Tracking melting points above 4000 degrees Celsius

A materials engineer at the University of California San Diego is leading the development of a new research platform for studying high-performance materials, in particular new materials that melt above 4000 degrees Celsius (C). UC San Diego nanoengineering professor Kenneth Vecchio is leading the project, which is funded by a new $800,000 grant from the US Office of Naval Research (ONR), through the Defense University Research Instrumentation Program (DURIP).

Missouri S&T among winners in NASA’s BIG Idea Challenge

The success of NASA’s future plans to explore and inhabit the moon may depend in part on research by university students, including a team of seven from Missouri University of Science and Technology who have won a grant from the space agency to develop a way to remove lunar dust from power-producing solar cells.The Missouri S&T team is one of seven university-affiliated groups to be selected for funding through NASA’s Breakthrough, Innovative and Game-changing (BIG) Idea Challenge.

Rotating Detonation Engine test-fired for first time at UAH’s Johnson Research Center

A Rotating Detonation Engine (RDE) has been test-fired for the first time at The University of Alabama in Huntsville (UAH), a part of the University of Alabama System. RDEs are a tantalizing engineering concept that could be transformative for rocket propulsion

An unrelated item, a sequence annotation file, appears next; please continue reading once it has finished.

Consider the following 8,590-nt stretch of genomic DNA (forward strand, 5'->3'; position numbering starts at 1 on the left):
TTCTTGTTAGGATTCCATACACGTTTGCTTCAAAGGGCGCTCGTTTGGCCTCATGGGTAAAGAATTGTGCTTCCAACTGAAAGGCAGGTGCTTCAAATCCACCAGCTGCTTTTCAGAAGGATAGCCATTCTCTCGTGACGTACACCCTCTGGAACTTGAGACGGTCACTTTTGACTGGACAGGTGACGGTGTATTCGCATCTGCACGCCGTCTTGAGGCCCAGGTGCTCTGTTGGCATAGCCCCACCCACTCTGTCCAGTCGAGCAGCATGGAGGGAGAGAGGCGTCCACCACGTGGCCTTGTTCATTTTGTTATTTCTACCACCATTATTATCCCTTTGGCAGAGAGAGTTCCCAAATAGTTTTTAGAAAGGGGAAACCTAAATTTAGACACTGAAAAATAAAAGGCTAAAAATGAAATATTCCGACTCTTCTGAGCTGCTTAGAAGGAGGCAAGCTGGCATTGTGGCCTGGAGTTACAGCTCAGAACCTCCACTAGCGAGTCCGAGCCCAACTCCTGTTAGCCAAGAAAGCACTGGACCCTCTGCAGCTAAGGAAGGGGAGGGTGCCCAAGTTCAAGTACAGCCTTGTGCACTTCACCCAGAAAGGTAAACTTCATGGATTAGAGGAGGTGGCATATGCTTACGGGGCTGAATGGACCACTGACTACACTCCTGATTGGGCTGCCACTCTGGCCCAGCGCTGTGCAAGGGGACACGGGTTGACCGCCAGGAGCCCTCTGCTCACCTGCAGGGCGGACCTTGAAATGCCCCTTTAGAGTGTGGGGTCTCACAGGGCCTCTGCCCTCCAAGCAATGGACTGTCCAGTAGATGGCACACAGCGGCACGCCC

DOE-funded UAH directed plasma research may advance pulsed fusion propulsion systems

A professor at The University of Alabama in Huntsville (UAH) has been awarded a one-year, $98,930 grant by the U.S. Department of Energy (DOE) for plasma research that could advance pulsed fusion propulsion for spacecraft.

Bone breakthrough may lead to more durable airplane wings

Cornell researchers have made a new discovery about how seemingly minor aspects of the internal structure of bone can be strengthened to withstand repeated wear and tear, a finding that could help treat patients suffering from osteoporosis. It could also lead to the creation of more durable, lightweight materials for the aerospace industry.

Aerospace engineer receives grant to make origami structures in space

Xin Ning, assistant professor of aerospace engineering at Penn State, is applying the ancient folding art of origami to reconfigurable, multifunctional materials that could be used to build structures in harsh environments, such as outer space. His work was recently recognized by the Applied Mechanics Division of the American Society of Mechanical Engineers (ASME).

From Immigration Battle to Outer Space, Rutgers Student Makes Long Journey

Becoming an astronaut is challenging for anyone, but for School of Engineering senior Marissa Navarro, that dream was complicated by an eight-year fight to stay in the United States. Find out how she got the attention of NASA’s Mars 2020 deputy surface phase lead, Diana Trujillo, and how she is one step closer to reaching her goal of becoming an astronaut someday.